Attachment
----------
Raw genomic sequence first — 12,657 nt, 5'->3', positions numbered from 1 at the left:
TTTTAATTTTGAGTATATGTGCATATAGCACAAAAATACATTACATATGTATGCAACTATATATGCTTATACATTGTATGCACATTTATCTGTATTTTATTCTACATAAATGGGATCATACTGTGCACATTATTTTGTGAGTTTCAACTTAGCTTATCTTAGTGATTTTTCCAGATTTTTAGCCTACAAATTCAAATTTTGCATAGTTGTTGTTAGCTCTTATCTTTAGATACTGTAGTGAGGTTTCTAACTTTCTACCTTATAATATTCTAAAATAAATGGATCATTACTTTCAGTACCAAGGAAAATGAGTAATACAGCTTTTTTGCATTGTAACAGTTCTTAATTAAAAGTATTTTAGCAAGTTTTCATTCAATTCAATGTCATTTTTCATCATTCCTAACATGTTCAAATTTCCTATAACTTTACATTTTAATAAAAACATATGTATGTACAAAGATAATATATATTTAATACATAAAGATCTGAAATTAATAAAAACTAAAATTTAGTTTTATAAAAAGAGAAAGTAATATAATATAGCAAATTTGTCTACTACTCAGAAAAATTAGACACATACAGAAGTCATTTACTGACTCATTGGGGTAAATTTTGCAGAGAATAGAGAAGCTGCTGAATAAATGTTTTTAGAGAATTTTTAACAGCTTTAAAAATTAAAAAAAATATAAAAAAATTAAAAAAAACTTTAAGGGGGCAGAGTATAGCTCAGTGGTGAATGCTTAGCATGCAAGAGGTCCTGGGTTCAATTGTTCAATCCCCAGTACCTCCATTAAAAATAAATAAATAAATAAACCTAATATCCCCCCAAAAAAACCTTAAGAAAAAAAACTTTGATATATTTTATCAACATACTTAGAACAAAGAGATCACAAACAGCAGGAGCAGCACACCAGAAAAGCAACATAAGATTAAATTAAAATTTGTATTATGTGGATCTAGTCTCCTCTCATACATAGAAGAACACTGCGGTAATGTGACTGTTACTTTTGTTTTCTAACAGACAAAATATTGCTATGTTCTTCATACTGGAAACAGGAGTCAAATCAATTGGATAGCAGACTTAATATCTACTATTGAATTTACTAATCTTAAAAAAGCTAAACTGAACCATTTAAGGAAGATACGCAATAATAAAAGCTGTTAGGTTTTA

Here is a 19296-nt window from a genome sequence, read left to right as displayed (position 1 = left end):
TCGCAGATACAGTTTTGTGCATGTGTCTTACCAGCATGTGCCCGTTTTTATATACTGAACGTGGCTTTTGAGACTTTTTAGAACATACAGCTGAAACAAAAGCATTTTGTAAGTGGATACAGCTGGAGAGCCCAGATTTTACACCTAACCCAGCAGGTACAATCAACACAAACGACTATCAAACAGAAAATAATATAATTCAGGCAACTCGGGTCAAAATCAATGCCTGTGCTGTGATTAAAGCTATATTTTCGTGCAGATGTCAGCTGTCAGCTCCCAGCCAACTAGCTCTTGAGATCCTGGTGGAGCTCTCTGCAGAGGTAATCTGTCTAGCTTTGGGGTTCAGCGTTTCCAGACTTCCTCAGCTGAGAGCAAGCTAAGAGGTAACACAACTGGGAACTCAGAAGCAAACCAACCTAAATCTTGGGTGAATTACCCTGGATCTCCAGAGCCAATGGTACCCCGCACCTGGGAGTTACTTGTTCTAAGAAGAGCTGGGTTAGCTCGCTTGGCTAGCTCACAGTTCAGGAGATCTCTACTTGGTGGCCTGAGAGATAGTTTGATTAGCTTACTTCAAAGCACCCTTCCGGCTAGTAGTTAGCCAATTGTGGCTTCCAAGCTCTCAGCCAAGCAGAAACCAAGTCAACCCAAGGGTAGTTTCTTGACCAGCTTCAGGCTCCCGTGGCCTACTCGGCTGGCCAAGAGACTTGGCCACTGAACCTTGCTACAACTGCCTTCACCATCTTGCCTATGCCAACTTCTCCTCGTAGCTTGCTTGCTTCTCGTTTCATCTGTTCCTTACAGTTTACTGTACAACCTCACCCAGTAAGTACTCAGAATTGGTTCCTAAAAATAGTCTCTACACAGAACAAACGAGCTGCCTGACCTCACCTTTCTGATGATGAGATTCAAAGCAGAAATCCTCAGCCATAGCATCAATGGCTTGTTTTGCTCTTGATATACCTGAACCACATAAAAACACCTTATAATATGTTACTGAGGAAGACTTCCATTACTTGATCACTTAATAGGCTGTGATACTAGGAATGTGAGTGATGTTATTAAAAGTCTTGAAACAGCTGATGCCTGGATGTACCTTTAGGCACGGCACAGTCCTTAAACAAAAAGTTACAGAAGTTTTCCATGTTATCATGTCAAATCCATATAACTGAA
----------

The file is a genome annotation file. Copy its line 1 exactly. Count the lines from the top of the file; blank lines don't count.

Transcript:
Raw genomic sequence first — 12,657 nt, 5'->3', positions numbered from 1 at the left: